Can more be said to establish that the conclusion about actual infinitesimal quantities also applies to actual infinite quantities? Consider again the points on a 3-inch line segment. If there are infinitely many, then each must be infinitesimal. Since there are no actual infinitesimals, there are no actual infinities of points.

But this conclusion depends on the actual infinity being embedded in a finite quantity—although, as will be seen, rejecting bounded infinities alone travels metaphysical mileage. For boundless infinities, consider the number of quarks in a supposed universe of infinitely many. Form the ratio between the number of quarks in our galaxy and the infinite number of quarks in the universe. The ratio isn’t zero because infinitely many galaxies would still form a null proportion to the universal total; it’s not any real number because many of them would then add up to more than the total universe. This ratio must be infinitesimal. Since infinitesimals don’t exist, neither do unbounded infinities (hence, infinite quantities in general, their being either bounded or unbounded).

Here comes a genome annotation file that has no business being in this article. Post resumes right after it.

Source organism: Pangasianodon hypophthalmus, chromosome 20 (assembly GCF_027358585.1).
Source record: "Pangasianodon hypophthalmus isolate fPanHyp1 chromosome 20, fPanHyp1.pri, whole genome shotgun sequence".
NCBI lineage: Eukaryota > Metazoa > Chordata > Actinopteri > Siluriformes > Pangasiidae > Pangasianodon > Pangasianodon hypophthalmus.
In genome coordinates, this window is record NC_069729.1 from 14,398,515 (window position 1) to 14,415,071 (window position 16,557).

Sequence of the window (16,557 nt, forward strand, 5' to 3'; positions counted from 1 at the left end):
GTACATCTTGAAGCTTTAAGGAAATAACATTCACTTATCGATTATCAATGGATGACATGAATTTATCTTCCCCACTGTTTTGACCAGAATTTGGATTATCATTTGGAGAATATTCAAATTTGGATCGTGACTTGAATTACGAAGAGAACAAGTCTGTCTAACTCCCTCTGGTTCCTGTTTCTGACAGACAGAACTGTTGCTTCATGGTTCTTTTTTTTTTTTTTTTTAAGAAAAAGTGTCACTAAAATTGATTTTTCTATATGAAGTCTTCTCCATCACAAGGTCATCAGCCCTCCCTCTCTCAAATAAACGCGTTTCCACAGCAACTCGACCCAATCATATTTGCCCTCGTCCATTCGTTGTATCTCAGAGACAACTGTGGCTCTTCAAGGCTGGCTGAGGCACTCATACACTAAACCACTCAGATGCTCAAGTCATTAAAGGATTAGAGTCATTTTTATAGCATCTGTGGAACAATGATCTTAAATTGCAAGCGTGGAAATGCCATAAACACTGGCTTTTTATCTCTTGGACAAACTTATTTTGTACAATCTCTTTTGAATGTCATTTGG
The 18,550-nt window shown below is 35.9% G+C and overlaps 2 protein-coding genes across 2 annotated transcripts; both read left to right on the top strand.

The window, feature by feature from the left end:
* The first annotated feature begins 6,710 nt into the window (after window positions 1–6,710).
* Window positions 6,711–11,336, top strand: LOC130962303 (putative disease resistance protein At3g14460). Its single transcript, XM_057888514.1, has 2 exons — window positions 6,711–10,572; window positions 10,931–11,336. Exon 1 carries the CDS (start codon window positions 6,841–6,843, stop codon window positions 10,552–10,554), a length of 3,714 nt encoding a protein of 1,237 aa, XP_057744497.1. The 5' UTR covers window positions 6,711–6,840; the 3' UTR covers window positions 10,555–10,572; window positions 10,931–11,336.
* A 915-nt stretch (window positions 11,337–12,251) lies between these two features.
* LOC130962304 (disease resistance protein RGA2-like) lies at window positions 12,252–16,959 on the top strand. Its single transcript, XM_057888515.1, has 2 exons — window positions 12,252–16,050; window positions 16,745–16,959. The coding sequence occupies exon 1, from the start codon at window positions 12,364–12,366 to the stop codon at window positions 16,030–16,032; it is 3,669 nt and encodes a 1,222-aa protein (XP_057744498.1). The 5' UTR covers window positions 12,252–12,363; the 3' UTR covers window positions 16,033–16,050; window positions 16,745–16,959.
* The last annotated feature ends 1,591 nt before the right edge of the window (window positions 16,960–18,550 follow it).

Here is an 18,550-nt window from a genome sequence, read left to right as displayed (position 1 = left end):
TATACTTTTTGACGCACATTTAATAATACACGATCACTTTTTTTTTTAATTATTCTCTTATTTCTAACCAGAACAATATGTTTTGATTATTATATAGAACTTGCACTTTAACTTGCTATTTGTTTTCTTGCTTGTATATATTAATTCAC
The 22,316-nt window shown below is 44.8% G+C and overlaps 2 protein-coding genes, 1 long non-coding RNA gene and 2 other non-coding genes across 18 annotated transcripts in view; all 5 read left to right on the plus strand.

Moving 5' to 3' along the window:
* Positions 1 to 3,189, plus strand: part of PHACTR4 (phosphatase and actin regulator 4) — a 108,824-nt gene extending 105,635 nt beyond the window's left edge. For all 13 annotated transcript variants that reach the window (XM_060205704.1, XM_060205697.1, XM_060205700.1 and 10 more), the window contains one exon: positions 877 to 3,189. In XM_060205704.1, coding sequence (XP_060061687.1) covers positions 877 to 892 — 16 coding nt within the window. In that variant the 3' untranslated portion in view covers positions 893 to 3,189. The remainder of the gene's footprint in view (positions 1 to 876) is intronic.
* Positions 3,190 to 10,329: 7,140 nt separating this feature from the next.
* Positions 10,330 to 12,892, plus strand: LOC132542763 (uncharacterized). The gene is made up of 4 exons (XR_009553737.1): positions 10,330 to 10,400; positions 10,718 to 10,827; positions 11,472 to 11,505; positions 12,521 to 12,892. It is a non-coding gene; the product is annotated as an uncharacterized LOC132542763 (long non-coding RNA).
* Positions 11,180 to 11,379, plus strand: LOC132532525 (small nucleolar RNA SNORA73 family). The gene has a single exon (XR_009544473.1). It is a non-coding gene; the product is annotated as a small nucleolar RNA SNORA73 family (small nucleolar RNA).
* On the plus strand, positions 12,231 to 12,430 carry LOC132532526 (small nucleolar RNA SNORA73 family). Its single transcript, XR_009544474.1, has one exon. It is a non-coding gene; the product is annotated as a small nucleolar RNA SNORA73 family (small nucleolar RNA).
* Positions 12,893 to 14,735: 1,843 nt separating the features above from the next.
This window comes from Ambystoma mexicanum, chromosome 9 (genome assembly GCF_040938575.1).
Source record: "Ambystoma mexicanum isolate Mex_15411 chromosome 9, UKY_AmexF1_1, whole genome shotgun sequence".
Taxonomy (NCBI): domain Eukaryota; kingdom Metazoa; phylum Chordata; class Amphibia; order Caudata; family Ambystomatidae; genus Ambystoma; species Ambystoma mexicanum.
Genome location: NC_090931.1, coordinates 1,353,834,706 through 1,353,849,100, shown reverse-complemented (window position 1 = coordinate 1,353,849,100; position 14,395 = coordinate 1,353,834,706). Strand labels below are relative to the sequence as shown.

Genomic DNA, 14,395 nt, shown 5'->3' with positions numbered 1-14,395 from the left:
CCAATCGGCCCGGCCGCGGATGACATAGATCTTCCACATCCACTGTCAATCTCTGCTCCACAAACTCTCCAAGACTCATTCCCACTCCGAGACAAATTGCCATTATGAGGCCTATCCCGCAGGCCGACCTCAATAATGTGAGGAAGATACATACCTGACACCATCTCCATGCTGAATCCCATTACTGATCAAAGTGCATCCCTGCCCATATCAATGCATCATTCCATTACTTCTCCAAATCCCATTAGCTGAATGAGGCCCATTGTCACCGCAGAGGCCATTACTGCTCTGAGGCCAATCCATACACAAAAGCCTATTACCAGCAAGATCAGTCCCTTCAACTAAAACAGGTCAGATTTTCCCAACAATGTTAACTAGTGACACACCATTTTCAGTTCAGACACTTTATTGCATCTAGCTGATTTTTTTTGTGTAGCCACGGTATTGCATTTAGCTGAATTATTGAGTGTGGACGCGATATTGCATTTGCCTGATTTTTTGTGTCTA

Infinitesimals and Zeno’s paradox

Rejecting actually existing infinities is what really resolves Zeno’s paradox, and it resolves it by way of finding that infinitesimals don’t exist. Zeno’s paradox, perhaps the most intriguing logical puzzle in philosophy, purports to show that motion is impossible. In the version I’ll use, the paradox analyzes my walk from the middle of the room to the wall as decomposable into an infinite series of walks, each reducing the remaining distance by one-half. The paradox posits that completing an infinite series is self-contradictory: infinite means uncompletable. I can never reach the wall, but the same logic applies to any distance; hence, motion is proven impossible.